“Is her demand different from a police prosecutor who confided in me as a lawyer that he doesn’t want to continue with the prosecution of a rape case we were doing, asked me to apply to the Ministry of Justice for a transfer, and then held unto the case file for four months, demanding for money?” Odum asked.

Cynthia Ozioma, who volunteers for the Devatop Centre for Africa Development and was at the meeting with NAPTIP, told The ICIR she remembers Odum mentioned the request for money.

Dorothy Njemanze, the founder of Dorothy Njemanze Foundation with which Odum was providing legal aid, also corroborated the allegation and said Odum reported it to her organisation.

“Since it did not happen, what have they done?” she asked. “What has stalled the case up till now? That is our side of the story. Lack of money has stalled the case up till now and I don’t understand why lack of money should stall the case because this is a man who can barely pay his children’s school fees.

“If the Gender Unit claimed they did not do all those things, the question is what did the Gender Unit do? Let’s leave what they did not do. Let them tell us what they did, knowing that it is children we are dealing with in this case… so that we can tell ourselves some hardcore truths here.”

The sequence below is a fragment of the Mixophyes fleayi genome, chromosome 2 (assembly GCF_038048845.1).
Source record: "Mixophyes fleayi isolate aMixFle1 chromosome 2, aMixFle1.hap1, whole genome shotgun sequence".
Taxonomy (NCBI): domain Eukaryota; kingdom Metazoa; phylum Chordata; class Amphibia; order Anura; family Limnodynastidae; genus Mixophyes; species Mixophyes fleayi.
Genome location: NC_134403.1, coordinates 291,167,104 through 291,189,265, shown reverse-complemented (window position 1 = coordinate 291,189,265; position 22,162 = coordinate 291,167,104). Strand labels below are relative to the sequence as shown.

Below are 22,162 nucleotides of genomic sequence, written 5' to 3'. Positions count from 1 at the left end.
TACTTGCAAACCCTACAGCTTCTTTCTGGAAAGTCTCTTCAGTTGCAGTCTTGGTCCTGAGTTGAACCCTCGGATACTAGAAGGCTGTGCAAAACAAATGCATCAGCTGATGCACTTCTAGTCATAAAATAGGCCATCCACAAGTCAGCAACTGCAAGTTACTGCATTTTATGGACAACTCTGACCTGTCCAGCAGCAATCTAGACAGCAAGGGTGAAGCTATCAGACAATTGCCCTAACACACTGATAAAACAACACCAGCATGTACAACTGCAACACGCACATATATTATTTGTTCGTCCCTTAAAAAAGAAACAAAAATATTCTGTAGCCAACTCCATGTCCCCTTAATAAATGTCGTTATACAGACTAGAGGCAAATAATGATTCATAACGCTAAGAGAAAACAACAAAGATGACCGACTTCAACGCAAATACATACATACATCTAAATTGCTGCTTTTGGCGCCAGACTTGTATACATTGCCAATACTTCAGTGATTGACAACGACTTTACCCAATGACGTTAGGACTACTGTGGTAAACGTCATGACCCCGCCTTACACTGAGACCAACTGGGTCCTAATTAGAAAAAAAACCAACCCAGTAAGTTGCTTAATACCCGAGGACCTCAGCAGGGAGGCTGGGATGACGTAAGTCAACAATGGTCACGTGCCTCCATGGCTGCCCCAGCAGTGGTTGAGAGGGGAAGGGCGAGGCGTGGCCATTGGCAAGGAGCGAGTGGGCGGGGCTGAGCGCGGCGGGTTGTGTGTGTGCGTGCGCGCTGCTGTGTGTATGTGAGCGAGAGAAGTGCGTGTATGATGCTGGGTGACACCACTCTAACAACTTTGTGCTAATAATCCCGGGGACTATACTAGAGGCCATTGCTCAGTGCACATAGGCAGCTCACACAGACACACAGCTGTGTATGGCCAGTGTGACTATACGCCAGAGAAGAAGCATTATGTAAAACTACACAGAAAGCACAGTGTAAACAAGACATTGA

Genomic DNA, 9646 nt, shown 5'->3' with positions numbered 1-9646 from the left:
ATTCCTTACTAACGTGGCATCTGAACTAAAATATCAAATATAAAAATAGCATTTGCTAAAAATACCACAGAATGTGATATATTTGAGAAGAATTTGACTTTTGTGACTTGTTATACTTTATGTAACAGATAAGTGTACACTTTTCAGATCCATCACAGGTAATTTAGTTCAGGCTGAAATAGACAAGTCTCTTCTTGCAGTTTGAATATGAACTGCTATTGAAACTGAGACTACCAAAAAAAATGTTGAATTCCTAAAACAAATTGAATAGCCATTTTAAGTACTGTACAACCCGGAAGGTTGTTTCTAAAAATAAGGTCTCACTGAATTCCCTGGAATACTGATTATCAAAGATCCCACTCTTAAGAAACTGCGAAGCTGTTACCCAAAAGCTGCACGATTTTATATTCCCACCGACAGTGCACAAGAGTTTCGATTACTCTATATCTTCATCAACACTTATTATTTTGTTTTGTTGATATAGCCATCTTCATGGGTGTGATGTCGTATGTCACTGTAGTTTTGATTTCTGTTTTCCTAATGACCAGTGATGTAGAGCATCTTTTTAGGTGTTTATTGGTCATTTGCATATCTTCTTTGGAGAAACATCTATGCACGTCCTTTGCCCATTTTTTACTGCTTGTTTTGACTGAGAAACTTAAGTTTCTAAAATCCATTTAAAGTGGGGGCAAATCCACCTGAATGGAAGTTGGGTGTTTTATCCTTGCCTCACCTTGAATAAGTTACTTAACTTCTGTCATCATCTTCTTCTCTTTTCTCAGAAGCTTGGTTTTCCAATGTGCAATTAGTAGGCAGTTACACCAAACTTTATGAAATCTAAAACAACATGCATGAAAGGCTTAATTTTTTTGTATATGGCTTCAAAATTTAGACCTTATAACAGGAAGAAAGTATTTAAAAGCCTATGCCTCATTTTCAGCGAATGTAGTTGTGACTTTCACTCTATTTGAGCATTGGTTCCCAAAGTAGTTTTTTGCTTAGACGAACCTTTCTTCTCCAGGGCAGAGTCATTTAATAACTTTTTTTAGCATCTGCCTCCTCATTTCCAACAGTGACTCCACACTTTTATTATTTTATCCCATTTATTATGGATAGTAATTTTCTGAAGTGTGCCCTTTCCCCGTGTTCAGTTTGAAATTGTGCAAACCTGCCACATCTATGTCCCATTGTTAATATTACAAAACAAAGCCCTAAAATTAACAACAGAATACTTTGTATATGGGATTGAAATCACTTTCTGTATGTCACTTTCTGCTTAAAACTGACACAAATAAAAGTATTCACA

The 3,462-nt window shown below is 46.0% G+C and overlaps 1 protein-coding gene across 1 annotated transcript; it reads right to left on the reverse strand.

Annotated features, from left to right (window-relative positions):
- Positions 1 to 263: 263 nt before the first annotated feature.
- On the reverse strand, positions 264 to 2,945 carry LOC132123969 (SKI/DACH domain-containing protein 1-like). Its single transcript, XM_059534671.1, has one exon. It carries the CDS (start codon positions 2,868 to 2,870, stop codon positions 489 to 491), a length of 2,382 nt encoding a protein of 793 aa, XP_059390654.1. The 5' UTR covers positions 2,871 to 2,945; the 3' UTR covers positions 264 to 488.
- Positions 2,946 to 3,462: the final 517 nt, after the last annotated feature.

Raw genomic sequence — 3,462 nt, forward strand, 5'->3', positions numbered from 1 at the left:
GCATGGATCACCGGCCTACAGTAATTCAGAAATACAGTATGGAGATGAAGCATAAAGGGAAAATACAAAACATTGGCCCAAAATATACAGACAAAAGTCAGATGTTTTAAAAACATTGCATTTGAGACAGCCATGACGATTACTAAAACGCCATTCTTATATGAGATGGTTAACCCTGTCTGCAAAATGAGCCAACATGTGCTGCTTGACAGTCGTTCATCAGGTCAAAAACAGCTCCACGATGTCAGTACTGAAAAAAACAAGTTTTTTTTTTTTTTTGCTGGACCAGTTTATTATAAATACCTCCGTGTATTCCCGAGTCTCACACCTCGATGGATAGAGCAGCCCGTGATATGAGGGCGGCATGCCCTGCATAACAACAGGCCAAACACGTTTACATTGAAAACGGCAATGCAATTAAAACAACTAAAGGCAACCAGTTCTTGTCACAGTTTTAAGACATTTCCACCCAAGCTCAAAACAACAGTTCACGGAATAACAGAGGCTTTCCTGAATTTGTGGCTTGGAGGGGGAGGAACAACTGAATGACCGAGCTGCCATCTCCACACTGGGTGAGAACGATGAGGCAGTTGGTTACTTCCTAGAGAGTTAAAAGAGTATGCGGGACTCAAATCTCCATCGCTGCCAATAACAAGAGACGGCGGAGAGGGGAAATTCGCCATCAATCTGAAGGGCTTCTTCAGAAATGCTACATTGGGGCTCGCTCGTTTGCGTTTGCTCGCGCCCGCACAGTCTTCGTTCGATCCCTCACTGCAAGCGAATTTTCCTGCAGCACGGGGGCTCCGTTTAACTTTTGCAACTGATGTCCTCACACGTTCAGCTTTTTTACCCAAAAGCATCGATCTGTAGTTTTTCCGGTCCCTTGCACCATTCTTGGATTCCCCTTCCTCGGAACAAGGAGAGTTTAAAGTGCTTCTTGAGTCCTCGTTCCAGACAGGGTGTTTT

Njemanze said Odum, in fact, invested his own money to visit Gender Unit and did not get paid for his service.

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“He came in as a volunteer lawyer and he’s one volunteer lawyer that did not collect a kobo from us,” she said. “Instead, he brought in his personal resources. So anything he says is valid. I know that for sure; that’s how dedicated he is.

“We have exhausted everything the government makes available to Nigerians and none of them worked. If any of them works, at least by now the culprit should have been apprehended.”